Most Northeastern cities have at least one small suburb that if the city was removed completely, the town could go on just as well without it.
One example is my former home of Emmaus, Pennsylvania, population 11,000.
Emmaus is an inner suburb of Allentown, a city of ~100,000 located in eastern PA, about an hour up the turnpike from Philadelphia.
In this three square mile town, Chestnut Street (aka Main Street) is the main street and has businesses up and down both sides. State Street is also commercial and there are a few businesses on Harrison Street. Everything else is residential.
Housing is mainly a mix of row homes and single family homes, built between 1860 and 1990 and costing between $100,000 and $300,000. No one is really rich and no one is poor.
It seems like there are just enough people in town to support at least one of everything necessary, and much of it it is independent businesses - a furniture store, appliance store, coffee shop, movie theater, etc. You could easily buy everything a typical family owns without leaving town.
Major employers are almost all nearby companies, not in the city. More people work right in town than in any city. Average commute is 19 minutes but that is skewed by the people who drive over an hour to Philadelphia or New York/North Jersey.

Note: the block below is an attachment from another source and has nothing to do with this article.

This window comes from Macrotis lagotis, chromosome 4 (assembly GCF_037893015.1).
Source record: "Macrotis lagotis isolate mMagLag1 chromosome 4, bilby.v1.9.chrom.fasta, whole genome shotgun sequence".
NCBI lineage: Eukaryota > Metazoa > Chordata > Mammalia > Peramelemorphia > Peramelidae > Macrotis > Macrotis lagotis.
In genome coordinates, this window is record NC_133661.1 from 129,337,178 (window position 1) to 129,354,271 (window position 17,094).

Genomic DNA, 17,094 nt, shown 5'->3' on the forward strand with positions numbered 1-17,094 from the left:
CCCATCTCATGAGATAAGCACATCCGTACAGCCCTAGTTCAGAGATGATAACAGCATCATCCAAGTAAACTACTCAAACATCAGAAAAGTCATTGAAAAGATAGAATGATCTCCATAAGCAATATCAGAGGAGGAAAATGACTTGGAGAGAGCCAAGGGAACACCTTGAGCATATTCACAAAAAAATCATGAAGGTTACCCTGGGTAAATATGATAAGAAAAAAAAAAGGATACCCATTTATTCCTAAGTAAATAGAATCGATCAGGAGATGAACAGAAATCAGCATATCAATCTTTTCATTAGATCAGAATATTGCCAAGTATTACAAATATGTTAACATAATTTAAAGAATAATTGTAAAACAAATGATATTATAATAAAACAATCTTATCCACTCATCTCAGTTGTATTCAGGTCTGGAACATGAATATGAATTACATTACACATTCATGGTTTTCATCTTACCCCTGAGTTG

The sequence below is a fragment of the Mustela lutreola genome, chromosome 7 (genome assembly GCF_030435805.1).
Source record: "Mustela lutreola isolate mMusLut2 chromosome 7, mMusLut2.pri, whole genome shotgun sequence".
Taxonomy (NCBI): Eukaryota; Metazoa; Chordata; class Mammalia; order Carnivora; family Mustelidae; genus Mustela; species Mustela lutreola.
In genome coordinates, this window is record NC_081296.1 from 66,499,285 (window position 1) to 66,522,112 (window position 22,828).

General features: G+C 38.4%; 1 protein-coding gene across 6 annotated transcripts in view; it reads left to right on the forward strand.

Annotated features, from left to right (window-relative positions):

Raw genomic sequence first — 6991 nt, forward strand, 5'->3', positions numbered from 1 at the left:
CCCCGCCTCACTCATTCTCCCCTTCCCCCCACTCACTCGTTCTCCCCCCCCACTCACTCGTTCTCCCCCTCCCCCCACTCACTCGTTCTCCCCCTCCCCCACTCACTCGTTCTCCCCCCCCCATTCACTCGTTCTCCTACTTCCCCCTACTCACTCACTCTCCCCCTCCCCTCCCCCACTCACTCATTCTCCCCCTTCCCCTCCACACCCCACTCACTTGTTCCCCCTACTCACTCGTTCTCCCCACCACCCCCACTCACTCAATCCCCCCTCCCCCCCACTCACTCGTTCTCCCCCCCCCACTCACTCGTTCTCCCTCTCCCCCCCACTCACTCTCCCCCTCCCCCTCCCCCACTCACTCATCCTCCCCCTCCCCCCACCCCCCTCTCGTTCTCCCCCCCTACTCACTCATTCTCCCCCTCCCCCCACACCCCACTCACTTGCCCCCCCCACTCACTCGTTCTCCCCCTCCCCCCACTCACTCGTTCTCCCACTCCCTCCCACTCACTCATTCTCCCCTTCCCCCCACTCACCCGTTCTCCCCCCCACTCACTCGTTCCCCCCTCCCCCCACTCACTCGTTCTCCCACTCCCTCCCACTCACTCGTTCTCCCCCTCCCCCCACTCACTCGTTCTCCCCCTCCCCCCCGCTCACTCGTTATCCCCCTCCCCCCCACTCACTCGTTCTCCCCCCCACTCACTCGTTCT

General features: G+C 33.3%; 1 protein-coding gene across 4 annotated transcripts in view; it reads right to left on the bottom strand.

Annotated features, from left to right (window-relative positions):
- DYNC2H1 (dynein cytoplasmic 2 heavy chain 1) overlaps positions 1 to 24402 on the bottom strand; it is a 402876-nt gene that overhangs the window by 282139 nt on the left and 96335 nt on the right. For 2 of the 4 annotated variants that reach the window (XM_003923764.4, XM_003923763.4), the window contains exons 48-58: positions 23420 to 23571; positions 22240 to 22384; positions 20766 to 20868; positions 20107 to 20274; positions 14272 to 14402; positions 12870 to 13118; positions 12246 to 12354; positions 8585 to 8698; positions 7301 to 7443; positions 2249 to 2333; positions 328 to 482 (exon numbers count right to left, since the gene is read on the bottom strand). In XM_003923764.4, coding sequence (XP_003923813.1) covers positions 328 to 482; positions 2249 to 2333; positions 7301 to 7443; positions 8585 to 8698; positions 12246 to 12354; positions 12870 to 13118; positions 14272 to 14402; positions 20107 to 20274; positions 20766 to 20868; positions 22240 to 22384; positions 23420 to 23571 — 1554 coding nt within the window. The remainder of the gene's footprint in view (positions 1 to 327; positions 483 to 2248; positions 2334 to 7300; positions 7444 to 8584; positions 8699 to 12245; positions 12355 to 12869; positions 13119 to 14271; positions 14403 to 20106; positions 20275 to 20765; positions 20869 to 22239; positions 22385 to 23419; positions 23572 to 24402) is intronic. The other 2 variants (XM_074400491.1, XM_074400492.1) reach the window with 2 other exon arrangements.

Emmaus is right on a major interstate and is obviously convenient to Philadelphia and NYC, which is where people from this area go for "big city" attractions anyway.
A large industrial corridor is nearby and consists mainly of warehouses for NYC and Philly companies. Obviously that could exist without the central city.
Quite a few farms are south of town, though that won't be true for long.
The town is almost all flat but some areas really close to the main street are quite hilly with winding roads. Golfing is in town and skiing is not ten miles away.
Which other small suburbs could function well if you removed the city? Perhaps some people work in them.